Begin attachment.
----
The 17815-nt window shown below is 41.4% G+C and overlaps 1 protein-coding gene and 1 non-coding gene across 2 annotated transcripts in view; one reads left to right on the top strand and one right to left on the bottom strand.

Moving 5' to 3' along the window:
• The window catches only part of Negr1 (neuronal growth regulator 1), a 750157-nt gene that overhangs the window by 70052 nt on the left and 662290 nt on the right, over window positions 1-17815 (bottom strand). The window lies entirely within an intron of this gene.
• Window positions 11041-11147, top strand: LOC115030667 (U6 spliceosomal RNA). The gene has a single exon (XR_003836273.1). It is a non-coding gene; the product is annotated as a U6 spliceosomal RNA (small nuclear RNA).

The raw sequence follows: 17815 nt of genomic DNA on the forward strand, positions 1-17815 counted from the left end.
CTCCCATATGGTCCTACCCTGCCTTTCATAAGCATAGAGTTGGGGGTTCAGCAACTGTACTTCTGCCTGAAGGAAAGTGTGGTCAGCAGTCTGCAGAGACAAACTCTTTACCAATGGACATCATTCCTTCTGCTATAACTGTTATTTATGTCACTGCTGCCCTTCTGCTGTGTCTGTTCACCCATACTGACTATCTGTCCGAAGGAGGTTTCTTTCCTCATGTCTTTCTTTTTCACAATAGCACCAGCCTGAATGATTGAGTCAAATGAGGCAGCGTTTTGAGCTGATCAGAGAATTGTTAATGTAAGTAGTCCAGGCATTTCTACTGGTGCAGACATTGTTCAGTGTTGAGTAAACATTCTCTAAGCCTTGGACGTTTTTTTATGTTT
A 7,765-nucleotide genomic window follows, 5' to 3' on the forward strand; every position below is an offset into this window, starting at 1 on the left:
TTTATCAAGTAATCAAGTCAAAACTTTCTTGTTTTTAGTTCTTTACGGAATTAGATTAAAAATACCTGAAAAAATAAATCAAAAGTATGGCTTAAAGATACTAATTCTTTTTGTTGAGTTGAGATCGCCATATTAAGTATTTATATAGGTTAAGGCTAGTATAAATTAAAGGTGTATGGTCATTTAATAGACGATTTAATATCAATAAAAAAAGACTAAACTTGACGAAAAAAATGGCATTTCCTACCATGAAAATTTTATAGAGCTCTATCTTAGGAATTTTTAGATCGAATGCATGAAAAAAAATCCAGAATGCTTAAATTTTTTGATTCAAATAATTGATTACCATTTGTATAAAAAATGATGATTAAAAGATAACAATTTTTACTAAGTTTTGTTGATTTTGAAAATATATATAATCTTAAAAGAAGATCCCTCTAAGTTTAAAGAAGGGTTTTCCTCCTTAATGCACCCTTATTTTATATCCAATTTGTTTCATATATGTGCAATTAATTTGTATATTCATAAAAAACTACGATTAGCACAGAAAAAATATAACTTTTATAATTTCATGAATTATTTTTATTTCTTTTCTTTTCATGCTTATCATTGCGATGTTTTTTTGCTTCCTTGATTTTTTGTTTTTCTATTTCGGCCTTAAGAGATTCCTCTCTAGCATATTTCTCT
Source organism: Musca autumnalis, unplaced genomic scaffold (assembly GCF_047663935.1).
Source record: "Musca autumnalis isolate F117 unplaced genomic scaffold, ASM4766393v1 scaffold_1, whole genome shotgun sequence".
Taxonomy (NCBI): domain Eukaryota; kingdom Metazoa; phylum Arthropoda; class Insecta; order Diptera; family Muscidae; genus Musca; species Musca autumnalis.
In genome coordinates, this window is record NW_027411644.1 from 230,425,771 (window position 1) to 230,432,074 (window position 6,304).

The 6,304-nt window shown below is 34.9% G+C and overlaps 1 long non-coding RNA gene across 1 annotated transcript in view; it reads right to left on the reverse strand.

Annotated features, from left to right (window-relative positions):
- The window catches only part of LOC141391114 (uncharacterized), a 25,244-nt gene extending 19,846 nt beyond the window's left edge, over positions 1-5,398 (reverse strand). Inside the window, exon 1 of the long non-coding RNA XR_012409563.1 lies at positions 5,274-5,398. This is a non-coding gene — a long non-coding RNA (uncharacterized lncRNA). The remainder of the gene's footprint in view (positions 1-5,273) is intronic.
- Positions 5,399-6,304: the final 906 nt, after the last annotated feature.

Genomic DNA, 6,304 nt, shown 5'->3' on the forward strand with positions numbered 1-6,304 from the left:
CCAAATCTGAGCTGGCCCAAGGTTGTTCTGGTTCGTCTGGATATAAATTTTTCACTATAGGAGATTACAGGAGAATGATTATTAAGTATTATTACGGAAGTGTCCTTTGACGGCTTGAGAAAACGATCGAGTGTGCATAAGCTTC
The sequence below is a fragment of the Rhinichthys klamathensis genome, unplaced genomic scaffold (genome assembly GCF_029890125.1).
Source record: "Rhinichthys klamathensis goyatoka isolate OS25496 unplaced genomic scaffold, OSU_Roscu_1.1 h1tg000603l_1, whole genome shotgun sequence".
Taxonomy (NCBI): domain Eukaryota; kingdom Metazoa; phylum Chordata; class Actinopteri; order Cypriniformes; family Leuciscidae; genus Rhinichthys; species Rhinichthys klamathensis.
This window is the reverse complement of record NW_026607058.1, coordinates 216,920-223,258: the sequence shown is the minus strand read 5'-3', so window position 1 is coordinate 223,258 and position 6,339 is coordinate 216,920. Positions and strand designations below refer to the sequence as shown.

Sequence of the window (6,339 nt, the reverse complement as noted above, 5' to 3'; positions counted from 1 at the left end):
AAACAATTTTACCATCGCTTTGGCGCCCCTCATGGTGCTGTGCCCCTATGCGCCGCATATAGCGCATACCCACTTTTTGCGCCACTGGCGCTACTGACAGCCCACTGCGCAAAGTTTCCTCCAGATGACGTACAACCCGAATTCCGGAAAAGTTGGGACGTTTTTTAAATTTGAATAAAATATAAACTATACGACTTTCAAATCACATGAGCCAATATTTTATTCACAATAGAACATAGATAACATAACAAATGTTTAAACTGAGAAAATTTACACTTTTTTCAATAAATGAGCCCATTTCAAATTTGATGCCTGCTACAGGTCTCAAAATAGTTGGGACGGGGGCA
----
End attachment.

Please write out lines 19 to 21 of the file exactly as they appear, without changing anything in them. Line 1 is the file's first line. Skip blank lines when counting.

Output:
The sequence below is a fragment of the Rhinichthys klamathensis genome, unplaced genomic scaffold (genome assembly GCF_029890125.1).
Source record: "Rhinichthys klamathensis goyatoka isolate OS25496 unplaced genomic scaffold, OSU_Roscu_1.1 h1tg000603l_1, whole genome shotgun sequence".
Taxonomy (NCBI): domain Eukaryota; kingdom Metazoa; phylum Chordata; class Actinopteri; order Cypriniformes; family Leuciscidae; genus Rhinichthys; species Rhinichthys klamathensis.